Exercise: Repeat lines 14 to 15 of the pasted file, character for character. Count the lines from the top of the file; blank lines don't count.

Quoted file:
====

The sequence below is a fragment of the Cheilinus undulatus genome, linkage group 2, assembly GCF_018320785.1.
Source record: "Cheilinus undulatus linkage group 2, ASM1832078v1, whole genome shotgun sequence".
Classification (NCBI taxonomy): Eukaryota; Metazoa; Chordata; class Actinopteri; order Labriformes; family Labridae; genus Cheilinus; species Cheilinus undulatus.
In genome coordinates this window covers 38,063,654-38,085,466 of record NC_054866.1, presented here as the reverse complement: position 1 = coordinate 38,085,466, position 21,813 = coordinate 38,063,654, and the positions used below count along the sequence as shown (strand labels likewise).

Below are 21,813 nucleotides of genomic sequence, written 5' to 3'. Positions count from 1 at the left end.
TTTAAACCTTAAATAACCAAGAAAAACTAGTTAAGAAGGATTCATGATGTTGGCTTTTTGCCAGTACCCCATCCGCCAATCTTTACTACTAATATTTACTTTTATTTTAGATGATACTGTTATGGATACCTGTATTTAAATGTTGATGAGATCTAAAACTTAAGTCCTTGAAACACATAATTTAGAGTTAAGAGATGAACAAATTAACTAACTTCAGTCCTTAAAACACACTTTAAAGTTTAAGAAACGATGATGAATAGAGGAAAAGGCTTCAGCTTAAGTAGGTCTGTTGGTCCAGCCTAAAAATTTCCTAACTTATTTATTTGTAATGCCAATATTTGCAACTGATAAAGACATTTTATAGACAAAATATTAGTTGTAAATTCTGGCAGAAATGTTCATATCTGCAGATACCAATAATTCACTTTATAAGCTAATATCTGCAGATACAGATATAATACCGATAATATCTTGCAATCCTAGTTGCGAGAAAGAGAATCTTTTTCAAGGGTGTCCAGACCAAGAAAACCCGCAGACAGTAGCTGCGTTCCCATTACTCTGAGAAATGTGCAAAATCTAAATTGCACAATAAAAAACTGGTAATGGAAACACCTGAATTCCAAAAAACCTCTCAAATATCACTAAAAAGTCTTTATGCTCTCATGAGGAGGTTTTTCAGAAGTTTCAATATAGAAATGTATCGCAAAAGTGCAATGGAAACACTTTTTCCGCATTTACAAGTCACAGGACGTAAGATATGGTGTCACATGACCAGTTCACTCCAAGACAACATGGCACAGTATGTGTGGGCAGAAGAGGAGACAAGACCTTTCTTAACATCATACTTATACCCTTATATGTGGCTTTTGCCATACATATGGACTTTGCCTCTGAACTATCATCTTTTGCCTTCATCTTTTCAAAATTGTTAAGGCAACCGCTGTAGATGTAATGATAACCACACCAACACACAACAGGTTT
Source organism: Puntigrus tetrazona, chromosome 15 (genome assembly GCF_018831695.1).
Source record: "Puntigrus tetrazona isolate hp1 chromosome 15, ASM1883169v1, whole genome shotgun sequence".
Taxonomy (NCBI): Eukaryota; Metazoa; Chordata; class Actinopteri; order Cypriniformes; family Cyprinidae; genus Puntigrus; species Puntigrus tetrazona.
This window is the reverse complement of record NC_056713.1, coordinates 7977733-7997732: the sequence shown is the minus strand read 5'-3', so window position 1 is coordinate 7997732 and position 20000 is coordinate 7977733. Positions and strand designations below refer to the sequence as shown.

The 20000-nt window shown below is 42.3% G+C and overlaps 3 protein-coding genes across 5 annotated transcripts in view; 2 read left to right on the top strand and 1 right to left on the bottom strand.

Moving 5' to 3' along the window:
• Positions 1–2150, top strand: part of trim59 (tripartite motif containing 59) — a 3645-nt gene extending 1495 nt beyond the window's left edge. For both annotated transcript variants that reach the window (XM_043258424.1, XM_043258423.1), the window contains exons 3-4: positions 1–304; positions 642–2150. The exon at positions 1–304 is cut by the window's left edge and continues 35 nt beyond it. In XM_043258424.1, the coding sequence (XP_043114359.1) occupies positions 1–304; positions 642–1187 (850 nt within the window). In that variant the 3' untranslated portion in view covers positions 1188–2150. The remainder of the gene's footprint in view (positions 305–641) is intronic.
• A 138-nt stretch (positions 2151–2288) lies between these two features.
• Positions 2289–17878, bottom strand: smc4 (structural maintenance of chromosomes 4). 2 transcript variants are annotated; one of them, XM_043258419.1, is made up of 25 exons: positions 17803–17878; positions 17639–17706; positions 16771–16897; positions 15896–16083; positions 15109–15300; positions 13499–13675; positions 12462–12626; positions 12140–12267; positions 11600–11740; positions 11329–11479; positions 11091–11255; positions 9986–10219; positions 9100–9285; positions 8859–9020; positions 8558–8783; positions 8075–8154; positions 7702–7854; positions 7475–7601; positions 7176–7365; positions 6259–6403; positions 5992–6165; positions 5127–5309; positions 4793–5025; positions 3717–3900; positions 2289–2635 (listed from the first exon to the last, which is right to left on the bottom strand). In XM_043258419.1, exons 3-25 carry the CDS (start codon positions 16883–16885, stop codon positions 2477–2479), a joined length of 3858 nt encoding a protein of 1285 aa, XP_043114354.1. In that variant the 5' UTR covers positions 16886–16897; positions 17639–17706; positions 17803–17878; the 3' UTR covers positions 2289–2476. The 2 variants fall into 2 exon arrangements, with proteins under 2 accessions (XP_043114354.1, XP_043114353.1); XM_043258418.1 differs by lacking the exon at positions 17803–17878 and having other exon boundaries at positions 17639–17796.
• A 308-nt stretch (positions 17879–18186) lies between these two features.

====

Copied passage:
• A 138-nt stretch (positions 2151–2288) lies between these two features.
• Positions 2289–17878, bottom strand: smc4 (structural maintenance of chromosomes 4). 2 transcript variants are annotated; one of them, XM_043258419.1, is made up of 25 exons: positions 17803–17878; positions 17639–17706; positions 16771–16897; positions 15896–16083; positions 15109–15300; positions 13499–13675; positions 12462–12626; positions 12140–12267; positions 11600–11740; positions 11329–11479; positions 11091–11255; positions 9986–10219; positions 9100–9285; positions 8859–9020; positions 8558–8783; positions 8075–8154; positions 7702–7854; positions 7475–7601; positions 7176–7365; positions 6259–6403; positions 5992–6165; positions 5127–5309; positions 4793–5025; positions 3717–3900; positions 2289–2635 (listed from the first exon to the last, which is right to left on the bottom strand). In XM_043258419.1, exons 3-25 carry the CDS (start codon positions 16883–16885, stop codon positions 2477–2479), a joined length of 3858 nt encoding a protein of 1285 aa, XP_043114354.1. In that variant the 5' UTR covers positions 16886–16897; positions 17639–17706; positions 17803–17878; the 3' UTR covers positions 2289–2476. The 2 variants fall into 2 exon arrangements, with proteins under 2 accessions (XP_043114354.1, XP_043114353.1); XM_043258418.1 differs by lacking the exon at positions 17803–17878 and having other exon boundaries at positions 17639–17796.